Nashville Herald,
December 18 , 1930

Last Wednesday afternoon Chief C. B. Shaw and Deputy Sheriff Wesley Griner and W. W. Griner went over near Glory and went down in the river swamp about one mile west of Glory and found 180 gallons of corn mash. There was no still found with this buck. The officers poured out the contents and busted up the barrels. The people of Alapaha are pleased with the work of Mr. C. B. Shaw since he has been Chief of Police. We all hope that Mr. Shaw will stay on here as he is doing such good work and helping to clean up the community by catching blind tigers.

Moonshine still bust about 1930 near Glory, GA on the Alapaha River . Chief of Police, Bruner Shaw, 2nd from the right. Other identified is Brooker Shaw, brother of Chief Shaw, 2nd from the left.

Moonshine still bust about 1930 near Glory, GA on the Alapaha River. Chief of Police, Bruner Shaw, 2nd from the right. Other identified is Brooker Shaw, brother of Chief Shaw, 2nd from the left.

It was the midst of the Great Depression, and though his work was appreciated, the pay was meager.  In the summer of 1931,  Bruner removed his family from Berrien County for last time and the Shaw family moved back to Frostproof.

The Shaw Family Newsletter: CHARLES BRUNER SHAW, SR: Have Badge, Will Travel, by Bryan Shaw, relates the story of Bruner Shaw’s life, law, business, and family.

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Death of Ben Furlong ~ Was it Suicide?

Ben Furlong (circa 1854-1886), Desperado of Berrien County, GA

As Halloween approaches we revisit the scene of Ben Furlong, who was perhaps  most famous ghost ever to haunt Berrien County.

After the 1886 death of Ben Furlong some said his ghost still haunted the scene of his final, heinous crime. In life, Ben Furlong may have been Berrien County’s  most notorious outlaw.  Furlong, a sawmill man when he wasn’t on the bottle, frequented the communities along the tracks of the Brunswick & Western Railroad – Alapaha, Vanceville and Sniff.   He was a wife beater and a murderer wanted for dozens of criminal charges. His infamous deeds were published around the globe.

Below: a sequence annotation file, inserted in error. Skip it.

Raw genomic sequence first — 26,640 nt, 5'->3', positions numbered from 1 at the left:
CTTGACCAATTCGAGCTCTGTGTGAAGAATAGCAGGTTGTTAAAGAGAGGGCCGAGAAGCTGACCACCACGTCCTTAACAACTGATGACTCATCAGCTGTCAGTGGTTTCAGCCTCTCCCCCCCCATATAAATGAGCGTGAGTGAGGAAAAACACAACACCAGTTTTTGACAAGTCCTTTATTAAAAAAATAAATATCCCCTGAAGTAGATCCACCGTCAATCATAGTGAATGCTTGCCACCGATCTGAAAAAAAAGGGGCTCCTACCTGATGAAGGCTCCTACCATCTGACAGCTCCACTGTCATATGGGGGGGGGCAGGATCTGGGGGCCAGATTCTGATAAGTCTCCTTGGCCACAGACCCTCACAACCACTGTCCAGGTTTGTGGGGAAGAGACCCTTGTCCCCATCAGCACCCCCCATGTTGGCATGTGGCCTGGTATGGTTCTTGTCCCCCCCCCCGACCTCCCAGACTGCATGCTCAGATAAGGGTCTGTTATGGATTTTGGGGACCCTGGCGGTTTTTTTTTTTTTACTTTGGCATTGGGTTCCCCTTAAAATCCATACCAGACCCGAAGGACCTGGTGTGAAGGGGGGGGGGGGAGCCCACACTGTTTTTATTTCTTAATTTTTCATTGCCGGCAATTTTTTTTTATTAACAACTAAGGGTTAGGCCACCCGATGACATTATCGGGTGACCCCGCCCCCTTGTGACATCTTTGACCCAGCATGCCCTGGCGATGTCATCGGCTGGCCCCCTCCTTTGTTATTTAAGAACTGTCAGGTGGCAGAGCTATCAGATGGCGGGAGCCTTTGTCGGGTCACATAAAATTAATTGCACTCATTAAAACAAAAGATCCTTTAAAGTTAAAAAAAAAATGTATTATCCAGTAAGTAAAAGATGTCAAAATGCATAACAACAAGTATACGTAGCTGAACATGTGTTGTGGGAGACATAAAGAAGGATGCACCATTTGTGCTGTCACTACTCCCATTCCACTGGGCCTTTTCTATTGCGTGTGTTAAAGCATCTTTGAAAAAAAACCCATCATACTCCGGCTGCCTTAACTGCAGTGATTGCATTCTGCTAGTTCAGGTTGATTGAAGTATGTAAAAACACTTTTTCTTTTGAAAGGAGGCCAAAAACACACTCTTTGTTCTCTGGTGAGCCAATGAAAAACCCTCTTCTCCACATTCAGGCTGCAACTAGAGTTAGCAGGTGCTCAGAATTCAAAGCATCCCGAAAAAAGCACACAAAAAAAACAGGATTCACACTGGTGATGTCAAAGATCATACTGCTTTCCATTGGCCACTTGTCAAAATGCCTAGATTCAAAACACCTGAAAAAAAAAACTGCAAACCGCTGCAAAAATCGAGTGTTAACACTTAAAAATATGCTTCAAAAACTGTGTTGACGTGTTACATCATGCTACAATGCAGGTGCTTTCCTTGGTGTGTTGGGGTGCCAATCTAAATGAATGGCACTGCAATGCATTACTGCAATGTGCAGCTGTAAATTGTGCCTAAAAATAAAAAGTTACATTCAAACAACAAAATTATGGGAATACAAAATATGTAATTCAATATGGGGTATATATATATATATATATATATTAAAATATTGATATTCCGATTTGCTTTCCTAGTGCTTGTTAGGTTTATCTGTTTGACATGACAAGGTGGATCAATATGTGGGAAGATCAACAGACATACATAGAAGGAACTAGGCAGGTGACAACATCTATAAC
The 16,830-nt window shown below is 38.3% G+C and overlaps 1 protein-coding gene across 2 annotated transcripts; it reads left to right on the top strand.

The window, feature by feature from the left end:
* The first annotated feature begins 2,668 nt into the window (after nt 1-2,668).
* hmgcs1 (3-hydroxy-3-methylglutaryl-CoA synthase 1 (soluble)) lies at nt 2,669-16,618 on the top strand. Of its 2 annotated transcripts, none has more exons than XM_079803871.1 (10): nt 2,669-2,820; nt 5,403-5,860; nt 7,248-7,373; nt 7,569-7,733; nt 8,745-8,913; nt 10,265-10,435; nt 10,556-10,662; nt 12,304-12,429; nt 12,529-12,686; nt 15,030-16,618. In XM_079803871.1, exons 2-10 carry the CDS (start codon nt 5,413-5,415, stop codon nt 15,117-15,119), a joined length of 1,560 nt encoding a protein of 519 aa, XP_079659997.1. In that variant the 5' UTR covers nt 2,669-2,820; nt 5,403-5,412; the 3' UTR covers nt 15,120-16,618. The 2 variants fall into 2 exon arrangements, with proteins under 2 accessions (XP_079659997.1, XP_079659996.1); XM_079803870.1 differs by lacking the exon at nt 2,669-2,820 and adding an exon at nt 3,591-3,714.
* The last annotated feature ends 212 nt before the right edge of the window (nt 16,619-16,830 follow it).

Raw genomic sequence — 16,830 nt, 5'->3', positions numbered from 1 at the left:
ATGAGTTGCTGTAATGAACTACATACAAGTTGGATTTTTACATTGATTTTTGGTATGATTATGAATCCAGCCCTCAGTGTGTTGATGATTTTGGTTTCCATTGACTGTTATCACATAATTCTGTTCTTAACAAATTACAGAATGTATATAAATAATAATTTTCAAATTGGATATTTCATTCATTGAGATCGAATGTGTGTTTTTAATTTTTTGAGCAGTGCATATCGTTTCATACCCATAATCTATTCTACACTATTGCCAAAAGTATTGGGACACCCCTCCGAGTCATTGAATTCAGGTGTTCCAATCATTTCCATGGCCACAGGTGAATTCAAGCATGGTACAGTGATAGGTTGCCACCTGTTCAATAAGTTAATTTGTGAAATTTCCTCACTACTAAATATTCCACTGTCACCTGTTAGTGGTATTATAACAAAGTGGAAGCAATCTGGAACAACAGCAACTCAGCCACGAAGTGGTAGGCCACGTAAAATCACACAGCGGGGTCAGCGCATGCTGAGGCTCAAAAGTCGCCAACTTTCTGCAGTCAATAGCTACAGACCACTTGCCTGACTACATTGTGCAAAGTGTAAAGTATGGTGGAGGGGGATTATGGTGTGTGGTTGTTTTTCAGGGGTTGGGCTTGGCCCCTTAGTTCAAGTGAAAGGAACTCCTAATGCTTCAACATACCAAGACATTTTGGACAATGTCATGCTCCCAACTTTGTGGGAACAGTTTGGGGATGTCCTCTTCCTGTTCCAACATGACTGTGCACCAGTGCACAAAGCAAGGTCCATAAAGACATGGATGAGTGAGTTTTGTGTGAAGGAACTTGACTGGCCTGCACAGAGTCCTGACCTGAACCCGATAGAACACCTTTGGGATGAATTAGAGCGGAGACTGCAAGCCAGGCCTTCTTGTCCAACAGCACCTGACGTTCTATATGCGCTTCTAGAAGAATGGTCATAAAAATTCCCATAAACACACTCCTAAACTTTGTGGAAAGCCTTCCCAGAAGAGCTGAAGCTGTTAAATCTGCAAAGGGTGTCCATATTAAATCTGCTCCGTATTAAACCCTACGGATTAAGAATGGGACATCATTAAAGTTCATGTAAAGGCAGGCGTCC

Furlong died on Friday, September 24, 1886 from an overdose of laudanum, also known as tincture of opium. The compound was commonly available in the drug stores of Berrien County and elsewhere for just five cents a bottle.

Laudanum bottle

Laudanum bottle

Certainly by  the time of Furlong’s death, the dangerous potency of opioids was well known. Still, some thought Furlong’s laudanum overdose was accidental.

The prevailing opinion in Alapaha, GA, the community that perhaps knew Furlong best, was that he intended to take his own life, either out of a guilty conscience or to escape the hangman.

The October 2, 1886 edition of the Alapaha Star examined the question:

 

Alapaha Star, October 2, 1886 questions death of Ben Furlong

Alapaha Star, October 2, 1886 questions death of Ben Furlong